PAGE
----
Update 7/30/20: my offer to help fund the move of the Confederate monument was accepted and I sent a check for $15K (a little more than my initial offer) to the Town of Louisburg today.
I wrote a letter to the editor of The Franklin Times about the Confederate monument in Louisburg, NC, where both sides of my family go way back to the 1700s, including slave owners and Confederate soldiers, including one who gave his life for the Confederacy. It was published today (PDF of the paper – it’s on 5A). Last week, I wrote in detail about what led me to write the letter (“Moving my Confederate monument“) but I wasn’t sure it would be published. In the letter, I explain how the monument relates to my family, why I think it should be moved, and offered $10,000 towards moving it. The letter ran today in the print edition under the headline “Monument’s move ‘applauded,’ financial assistance pledged.” (image of paper and text of letter below)
Since I wrote the letter, the monument was moved into storage in a hurry over the weekend out of public safety concerns. The news report on the front page of the print paper today gives a sense of why:
In recent days, the protests have grown more confrontational, especially as those from outside Louisburg joined in, including at least two motorcycle clubs that showed up armed with guns and claw hammers to “defend” the monument.
This is yet another reason the monument has to be moved. It’s time to fight together for our collective future, not litigate the distant past.
To the editor:
I am writing to applaud the decision of the Louisburg Town Council to move the Confederate statue to the Oakwood Cemetery, which I’ve been following from afar. While I don’t live in Franklin County, I’ve spent a lot of time in Franklin County. Both of my parents were born and raised in Franklin County and their lines go back to the 1700s, before Franklin County was even called Franklin County. As an adult, I’ve studied the history of my family, all of whom fought for the Confederacy, including multiple casualties: my great-great-grandfather James Martin Dickerson (wounded at Gettysburg), great-great-grandfather James Dallas Pearce (wounded at Cold Harbor, VA), and 4th-great uncle Solomon Pearce (killed at Sharpsburg/Antietam). Solomon’s father Nathan — my 4th-great-grandfather who shares my grandfather’s name — owned slaves. While they may have believed they were fighting for a just cause at the time, everything we know today shows that the cause was wrong. More importantly, the symbols that revere a time that is now in the distant past are making it harder than ever to move forward into the future.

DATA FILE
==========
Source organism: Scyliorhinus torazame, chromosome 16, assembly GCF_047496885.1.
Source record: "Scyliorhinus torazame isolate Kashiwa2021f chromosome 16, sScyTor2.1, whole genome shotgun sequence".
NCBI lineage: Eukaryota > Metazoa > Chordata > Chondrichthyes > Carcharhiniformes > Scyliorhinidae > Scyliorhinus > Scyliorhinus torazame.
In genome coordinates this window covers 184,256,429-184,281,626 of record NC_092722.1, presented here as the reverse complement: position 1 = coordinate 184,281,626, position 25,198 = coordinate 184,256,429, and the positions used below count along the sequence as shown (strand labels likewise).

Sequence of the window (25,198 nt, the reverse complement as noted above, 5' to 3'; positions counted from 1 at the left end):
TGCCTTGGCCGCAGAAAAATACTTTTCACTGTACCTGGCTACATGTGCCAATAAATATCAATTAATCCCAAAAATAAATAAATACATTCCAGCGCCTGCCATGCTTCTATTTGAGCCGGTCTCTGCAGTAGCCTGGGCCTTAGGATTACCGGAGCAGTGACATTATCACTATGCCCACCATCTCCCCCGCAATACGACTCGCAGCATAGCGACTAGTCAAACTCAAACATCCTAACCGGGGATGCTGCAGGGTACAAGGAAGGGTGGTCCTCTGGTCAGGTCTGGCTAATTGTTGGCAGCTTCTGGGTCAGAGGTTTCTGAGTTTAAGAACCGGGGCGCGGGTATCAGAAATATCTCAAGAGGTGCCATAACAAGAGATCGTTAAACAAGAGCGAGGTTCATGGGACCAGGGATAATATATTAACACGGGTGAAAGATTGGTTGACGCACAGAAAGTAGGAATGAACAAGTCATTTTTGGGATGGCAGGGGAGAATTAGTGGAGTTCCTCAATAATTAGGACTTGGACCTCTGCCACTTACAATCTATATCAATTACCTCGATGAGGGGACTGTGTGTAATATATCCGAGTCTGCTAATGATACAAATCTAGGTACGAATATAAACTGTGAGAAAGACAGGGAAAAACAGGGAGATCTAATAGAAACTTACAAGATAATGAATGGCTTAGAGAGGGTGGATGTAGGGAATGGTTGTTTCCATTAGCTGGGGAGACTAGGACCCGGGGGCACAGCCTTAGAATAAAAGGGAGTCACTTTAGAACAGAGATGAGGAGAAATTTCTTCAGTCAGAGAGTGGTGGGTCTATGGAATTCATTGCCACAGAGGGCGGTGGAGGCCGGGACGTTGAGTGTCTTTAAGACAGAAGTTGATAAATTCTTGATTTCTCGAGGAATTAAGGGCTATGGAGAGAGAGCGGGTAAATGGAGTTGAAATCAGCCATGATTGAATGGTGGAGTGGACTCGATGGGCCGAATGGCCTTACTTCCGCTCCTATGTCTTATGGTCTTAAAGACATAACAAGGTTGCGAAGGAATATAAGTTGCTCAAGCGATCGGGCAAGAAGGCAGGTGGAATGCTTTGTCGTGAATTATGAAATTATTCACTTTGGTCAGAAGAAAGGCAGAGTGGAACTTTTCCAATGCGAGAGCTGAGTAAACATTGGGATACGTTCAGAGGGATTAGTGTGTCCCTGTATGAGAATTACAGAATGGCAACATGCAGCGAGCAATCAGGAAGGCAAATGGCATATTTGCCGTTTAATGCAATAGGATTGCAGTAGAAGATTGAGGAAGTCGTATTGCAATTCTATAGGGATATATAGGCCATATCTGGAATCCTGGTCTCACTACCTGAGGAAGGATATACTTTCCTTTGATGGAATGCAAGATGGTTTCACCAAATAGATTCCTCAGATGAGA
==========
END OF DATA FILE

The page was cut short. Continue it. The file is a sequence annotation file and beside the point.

As we grow up, our understanding changes as we spend more time in the world. Growing up in North Carolina, I loved the Confederate flag and kept a Confederate Army hat in my room. I never thought about what the Confederate cause and its symbols might mean to others. But I grew up and learned the hurt that those symbols represented to people I cared about, and I put them away for good. As the apostle Paul said in 1 Corinthians 13:11: “When I was a child, I spake as a child, I understood as a child, I thought as a child: but when I became a man, I put away childish things.” In a similar spirit, it is time for Louisburg and Franklin County to move forward by putting this monument in its rightful place. It is time to face the future together, not dwell on a divisive past.
It is notable to me that the plan to move the monument adopted by the town council closely mirrors the one proposed by Will Hinton just two years ago. We owe Will Hinton our gratitude for having the vision, integrity, and love for the community to raise difficult questions two years ago and for risking his reputation by taking an unpopular position and speaking out about it. History is filled with people who did the right thing at great cost to themselves while alive, only to be recognized only after death as right. I believe Will Hinton should be celebrated today. As a tribute to his vision, I would like to offer the Town of Louisburg $10,000 towards moving the monument to its rightful place.
I know many in my family there in Franklin County will not agree with me. Doing what is right doesn’t always create harmony. Ultimately, I believe we honor the memories of our ancestors by doing what is right today. It is time to replace the divisive symbols of yesterday with symbols of unity. Thank you, Will Hinton, for your courage and to the members of the Louisburg Town Council who cast the right vote.
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